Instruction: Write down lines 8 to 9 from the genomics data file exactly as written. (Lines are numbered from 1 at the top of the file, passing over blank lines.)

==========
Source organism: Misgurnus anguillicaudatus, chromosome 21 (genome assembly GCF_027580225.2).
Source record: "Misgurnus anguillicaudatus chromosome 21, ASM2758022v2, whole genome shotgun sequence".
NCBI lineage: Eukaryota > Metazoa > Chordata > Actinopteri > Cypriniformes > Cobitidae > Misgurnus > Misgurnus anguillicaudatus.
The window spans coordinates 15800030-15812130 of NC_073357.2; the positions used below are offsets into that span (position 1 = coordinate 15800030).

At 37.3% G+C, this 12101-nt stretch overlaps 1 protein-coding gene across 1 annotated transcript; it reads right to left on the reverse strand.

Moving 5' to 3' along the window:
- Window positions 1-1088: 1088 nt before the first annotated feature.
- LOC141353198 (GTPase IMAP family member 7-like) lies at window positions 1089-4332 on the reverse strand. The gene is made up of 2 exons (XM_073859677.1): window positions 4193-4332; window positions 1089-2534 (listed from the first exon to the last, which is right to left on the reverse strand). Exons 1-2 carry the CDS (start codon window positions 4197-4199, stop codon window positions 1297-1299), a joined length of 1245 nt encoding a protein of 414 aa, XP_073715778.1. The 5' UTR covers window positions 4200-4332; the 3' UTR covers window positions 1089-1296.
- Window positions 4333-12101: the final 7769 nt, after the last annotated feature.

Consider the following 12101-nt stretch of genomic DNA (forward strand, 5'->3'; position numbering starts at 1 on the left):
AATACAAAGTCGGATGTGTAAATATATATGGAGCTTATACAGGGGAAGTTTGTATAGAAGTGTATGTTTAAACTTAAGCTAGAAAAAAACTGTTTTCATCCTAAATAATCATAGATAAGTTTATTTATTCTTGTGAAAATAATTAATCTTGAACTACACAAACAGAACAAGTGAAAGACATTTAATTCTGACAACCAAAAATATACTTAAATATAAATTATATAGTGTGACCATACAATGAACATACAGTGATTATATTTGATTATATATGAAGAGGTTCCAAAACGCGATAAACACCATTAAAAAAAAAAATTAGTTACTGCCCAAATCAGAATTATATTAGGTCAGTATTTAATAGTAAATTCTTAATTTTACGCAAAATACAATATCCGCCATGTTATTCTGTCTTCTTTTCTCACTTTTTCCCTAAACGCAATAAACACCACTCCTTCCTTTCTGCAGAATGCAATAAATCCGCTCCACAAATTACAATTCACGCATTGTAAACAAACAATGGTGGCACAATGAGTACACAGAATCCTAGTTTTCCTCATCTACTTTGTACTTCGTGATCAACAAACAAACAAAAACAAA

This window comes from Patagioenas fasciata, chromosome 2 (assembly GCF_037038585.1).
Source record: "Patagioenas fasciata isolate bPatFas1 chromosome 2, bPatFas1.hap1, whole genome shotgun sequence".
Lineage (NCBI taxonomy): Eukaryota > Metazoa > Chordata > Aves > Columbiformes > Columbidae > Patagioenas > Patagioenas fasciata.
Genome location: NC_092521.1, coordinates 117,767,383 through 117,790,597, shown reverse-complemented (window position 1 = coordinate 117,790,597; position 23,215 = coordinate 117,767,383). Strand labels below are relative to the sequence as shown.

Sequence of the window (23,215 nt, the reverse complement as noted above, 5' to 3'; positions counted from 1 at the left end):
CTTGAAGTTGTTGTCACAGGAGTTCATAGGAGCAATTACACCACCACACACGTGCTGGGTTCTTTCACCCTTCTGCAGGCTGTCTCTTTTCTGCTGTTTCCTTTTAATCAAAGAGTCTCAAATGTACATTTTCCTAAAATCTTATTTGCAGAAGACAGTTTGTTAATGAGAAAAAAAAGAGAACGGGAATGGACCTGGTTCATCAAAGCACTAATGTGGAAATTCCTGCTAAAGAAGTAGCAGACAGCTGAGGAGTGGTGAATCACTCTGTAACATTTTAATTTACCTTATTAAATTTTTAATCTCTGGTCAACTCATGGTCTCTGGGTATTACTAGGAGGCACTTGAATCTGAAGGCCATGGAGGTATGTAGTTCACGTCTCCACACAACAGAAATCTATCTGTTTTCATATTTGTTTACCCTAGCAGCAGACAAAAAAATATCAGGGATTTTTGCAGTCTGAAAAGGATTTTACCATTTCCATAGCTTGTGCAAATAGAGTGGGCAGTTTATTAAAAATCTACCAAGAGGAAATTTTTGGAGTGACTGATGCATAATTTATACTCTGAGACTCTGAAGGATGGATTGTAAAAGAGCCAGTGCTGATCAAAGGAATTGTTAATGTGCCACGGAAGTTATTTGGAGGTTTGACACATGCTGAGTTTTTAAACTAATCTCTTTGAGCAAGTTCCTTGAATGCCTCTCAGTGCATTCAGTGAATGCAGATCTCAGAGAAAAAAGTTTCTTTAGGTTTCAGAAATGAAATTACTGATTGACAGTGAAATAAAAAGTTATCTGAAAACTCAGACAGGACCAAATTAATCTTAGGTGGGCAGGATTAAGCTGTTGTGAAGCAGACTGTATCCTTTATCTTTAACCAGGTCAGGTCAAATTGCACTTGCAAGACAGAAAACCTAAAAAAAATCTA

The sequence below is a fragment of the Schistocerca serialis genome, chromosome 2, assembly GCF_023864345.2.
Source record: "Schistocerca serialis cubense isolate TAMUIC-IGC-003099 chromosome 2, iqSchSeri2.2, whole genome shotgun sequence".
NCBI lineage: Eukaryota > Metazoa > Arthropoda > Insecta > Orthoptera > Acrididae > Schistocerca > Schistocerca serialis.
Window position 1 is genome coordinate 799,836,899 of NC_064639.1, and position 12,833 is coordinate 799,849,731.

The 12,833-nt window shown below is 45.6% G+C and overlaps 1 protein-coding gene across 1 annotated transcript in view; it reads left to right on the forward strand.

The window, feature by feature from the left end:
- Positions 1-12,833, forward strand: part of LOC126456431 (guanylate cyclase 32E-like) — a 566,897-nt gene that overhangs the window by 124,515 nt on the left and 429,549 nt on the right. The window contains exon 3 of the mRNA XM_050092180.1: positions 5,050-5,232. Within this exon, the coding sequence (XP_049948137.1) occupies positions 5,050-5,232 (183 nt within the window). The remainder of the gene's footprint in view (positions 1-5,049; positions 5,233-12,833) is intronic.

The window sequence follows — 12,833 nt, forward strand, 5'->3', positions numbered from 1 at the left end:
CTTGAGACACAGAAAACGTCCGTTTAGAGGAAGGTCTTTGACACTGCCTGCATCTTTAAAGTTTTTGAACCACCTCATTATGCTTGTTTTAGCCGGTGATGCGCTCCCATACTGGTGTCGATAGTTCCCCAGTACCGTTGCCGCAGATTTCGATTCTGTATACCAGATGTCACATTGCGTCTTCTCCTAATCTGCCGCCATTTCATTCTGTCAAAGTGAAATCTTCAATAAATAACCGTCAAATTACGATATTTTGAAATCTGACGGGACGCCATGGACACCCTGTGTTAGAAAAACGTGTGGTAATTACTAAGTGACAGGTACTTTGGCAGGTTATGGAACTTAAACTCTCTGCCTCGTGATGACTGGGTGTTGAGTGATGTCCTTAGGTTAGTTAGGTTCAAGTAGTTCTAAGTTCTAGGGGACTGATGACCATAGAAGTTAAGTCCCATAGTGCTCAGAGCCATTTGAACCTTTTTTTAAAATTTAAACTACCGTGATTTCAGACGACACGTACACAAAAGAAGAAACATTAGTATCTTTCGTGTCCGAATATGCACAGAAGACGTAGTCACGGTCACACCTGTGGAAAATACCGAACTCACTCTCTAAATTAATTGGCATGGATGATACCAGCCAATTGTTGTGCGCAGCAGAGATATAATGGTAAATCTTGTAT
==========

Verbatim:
- LOC141353198 (GTPase IMAP family member 7-like) lies at window positions 1089-4332 on the reverse strand. The gene is made up of 2 exons (XM_073859677.1): window positions 4193-4332; window positions 1089-2534 (listed from the first exon to the last, which is right to left on the reverse strand). Exons 1-2 carry the CDS (start codon window positions 4197-4199, stop codon window positions 1297-1299), a joined length of 1245 nt encoding a protein of 414 aa, XP_073715778.1. The 5' UTR covers window positions 4200-4332; the 3' UTR covers window positions 1089-1296.
- Window positions 4333-12101: the final 7769 nt, after the last annotated feature.